The Longstanding Legacy Of Parsi Raspberry Soda

The Longstanding Legacy Of Parsi Raspberry Soda

“3 Raspberry’s please”

“And for your parents?”


I think that every Parsi child has been sent off on a Raspberry retrieval mission at some point or another. While parents are embroiled in the elaborate ritual of catching-up at a Navjote or Wedding, the pursuit begins for that elusive, most sacrosanct of beverages. Raspberry. You might think that this is down to the fact that adults would prefer not to be seen ordering a sickly sweet, neon pink soda, however this could not be further from the truth. Raspberry (and yes, it is exclusively referred to mononymously, a la Cher...or Moses) is a proud and revered tradition, which Parsis of all ages take unabashed pleasure in, be they 9 or 90.

The most iconic of all the Raspberry creators was undoubtedly Duke’s - whose Mangola is still a staple at Parsi events - though after their tragic discontinuation companies like Fram’s and Pallonji took up the call to arms lest a gathering occur without a glass or Raspberry and the fabric of the universe be rent asunder. In 2011 they made an attempt to relaunch with all their old favourites but unfortunately it didn’t see the meteoric comeback we hoped for and the outliers have become the staples at most restaurants, especially in Mumbai.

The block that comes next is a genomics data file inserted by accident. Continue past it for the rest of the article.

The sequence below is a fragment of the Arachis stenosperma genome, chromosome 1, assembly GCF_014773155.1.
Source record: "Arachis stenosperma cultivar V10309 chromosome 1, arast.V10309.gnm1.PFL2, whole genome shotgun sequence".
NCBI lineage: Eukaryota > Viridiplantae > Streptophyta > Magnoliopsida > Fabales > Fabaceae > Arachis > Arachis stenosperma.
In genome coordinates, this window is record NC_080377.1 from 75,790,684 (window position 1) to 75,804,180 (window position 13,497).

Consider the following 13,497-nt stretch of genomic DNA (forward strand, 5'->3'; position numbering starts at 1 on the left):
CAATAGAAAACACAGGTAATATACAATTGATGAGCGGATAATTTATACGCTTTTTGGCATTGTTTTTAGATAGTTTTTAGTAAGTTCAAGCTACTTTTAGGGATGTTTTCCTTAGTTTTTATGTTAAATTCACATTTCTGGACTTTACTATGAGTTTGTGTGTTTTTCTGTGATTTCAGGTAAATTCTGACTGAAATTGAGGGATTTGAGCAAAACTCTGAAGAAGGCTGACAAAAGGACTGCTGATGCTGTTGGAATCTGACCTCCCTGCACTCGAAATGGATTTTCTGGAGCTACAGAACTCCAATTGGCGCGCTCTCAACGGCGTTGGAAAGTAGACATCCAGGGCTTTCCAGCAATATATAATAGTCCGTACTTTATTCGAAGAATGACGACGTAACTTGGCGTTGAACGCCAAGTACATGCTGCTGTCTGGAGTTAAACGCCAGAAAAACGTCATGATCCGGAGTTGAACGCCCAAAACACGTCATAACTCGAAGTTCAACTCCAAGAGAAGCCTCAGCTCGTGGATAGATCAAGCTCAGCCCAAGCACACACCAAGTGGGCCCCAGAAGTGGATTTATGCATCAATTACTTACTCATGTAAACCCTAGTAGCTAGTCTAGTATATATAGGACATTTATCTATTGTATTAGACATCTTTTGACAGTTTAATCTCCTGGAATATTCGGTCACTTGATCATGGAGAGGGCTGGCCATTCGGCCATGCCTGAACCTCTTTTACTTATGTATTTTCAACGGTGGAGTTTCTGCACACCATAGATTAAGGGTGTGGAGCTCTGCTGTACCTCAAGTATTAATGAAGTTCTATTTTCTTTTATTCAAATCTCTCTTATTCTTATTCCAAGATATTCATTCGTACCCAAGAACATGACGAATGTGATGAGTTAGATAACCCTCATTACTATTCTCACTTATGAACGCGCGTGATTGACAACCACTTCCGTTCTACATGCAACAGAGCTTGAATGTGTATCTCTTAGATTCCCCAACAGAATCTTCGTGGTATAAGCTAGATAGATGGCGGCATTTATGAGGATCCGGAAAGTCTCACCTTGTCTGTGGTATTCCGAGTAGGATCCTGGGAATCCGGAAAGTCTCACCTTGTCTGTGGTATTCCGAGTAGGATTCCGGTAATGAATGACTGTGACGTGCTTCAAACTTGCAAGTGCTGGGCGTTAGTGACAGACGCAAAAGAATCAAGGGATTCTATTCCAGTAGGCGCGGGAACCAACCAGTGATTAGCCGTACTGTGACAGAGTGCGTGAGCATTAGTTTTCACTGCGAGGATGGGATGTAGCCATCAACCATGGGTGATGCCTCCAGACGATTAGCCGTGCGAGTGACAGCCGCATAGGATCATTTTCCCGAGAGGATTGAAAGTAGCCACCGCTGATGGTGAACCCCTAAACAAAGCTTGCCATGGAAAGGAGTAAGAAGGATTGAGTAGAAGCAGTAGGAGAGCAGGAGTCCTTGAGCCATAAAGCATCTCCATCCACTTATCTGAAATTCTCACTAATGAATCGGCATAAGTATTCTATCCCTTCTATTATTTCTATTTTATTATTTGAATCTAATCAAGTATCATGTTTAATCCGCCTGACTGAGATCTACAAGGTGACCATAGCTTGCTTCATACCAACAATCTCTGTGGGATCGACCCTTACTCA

Today Pallonji reigns supreme with their iteration of the favourite available across the city, most often in the scores of Irani cafes who decided to stock the drink due to popular demand. [Note to readers: To clear up any confusion here, despite sharing a religion, Parsis and Iranis have a decidedly separate culture and Raspberry is definitely one of the things Parsis hold claim to...fiercely.] People wax lyrical about the nuances and experiences of Parsi cuisine - more often than not that simply means glorifying dhansak - but within that spectrum of delights influenced by Persia and nurtured by India, lies this quickly fading legacy. Ingrained within every happy memory and never too far from thoughts at dinner time, Raspberry has become more than a simple soda, its emblematic of a disappearing culture that cherishes tradition, childlike wonder and great food.

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